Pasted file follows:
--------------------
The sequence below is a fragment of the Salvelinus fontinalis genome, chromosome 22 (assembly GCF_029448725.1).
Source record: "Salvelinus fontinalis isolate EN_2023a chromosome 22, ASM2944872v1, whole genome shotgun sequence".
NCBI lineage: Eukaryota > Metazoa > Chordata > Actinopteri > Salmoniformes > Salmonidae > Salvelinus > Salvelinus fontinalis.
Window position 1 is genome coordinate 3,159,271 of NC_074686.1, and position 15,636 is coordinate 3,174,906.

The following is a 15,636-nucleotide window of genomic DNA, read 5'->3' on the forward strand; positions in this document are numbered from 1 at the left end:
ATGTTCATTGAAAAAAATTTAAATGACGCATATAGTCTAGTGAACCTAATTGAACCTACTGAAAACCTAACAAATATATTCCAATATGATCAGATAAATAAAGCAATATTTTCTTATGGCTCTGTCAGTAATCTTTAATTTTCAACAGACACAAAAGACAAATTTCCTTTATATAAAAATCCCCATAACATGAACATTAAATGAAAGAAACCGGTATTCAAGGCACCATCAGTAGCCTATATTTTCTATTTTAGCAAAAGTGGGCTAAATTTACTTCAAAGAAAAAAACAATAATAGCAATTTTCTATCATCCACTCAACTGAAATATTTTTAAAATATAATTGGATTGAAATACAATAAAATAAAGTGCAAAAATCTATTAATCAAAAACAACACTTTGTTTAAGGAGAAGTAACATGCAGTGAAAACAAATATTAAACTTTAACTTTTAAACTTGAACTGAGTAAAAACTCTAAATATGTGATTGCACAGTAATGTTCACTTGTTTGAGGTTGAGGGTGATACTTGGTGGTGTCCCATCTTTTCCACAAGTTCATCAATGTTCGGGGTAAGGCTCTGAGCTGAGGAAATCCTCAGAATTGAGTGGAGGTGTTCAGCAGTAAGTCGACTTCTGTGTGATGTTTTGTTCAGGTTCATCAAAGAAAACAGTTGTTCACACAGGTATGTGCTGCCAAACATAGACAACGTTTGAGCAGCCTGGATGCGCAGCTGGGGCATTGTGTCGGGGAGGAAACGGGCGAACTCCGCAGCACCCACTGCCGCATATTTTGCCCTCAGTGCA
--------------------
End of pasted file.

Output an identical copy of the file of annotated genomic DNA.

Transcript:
The sequence below is a fragment of the Salvelinus fontinalis genome, chromosome 22 (assembly GCF_029448725.1).
Source record: "Salvelinus fontinalis isolate EN_2023a chromosome 22, ASM2944872v1, whole genome shotgun sequence".
NCBI lineage: Eukaryota > Metazoa > Chordata > Actinopteri > Salmoniformes > Salmonidae > Salvelinus > Salvelinus fontinalis.
Window position 1 is genome coordinate 3,159,271 of NC_074686.1, and position 15,636 is coordinate 3,174,906.

The following is a 15,636-nucleotide window of genomic DNA, read 5'->3' on the forward strand; positions in this document are numbered from 1 at the left end:
ATGTTCATTGAAAAAAATTTAAATGACGCATATAGTCTAGTGAACCTAATTGAACCTACTGAAAACCTAACAAATATATTCCAATATGATCAGATAAATAAAGCAATATTTTCTTATGGCTCTGTCAGTAATCTTTAATTTTCAACAGACACAAAAGACAAATTTCCTTTATATAAAAATCCCCATAACATGAACATTAAATGAAAGAAACCGGTATTCAAGGCACCATCAGTAGCCTATATTTTCTATTTTAGCAAAAGTGGGCTAAATTTACTTCAAAGAAAAAAACAATAATAGCAATTTTCTATCATCCACTCAACTGAAATATTTTTAAAATATAATTGGATTGAAATACAATAAAATAAAGTGCAAAAATCTATTAATCAAAAACAACACTTTGTTTAAGGAGAAGTAACATGCAGTGAAAACAAATATTAAACTTTAACTTTTAAACTTGAACTGAGTAAAAACTCTAAATATGTGATTGCACAGTAATGTTCACTTGTTTGAGGTTGAGGGTGATACTTGGTGGTGTCCCATCTTTTCCACAAGTTCATCAATGTTCGGGGTAAGGCTCTGAGCTGAGGAAATCCTCAGAATTGAGTGGAGGTGTTCAGCAGTAAGTCGACTTCTGTGTGATGTTTTGTTCAGGTTCATCAAAGAAAACAGTTGTTCACACAGGTATGTGCTGCCAAACATAGACAACGTTTGAGCAGCCTGGATGCGCAGCTGGGGCATTGTGTCGGGGAGGAAACGGGCGAACTCCGCAGCACCCACTGCCGCATATTTTGCCCTCAGTGCA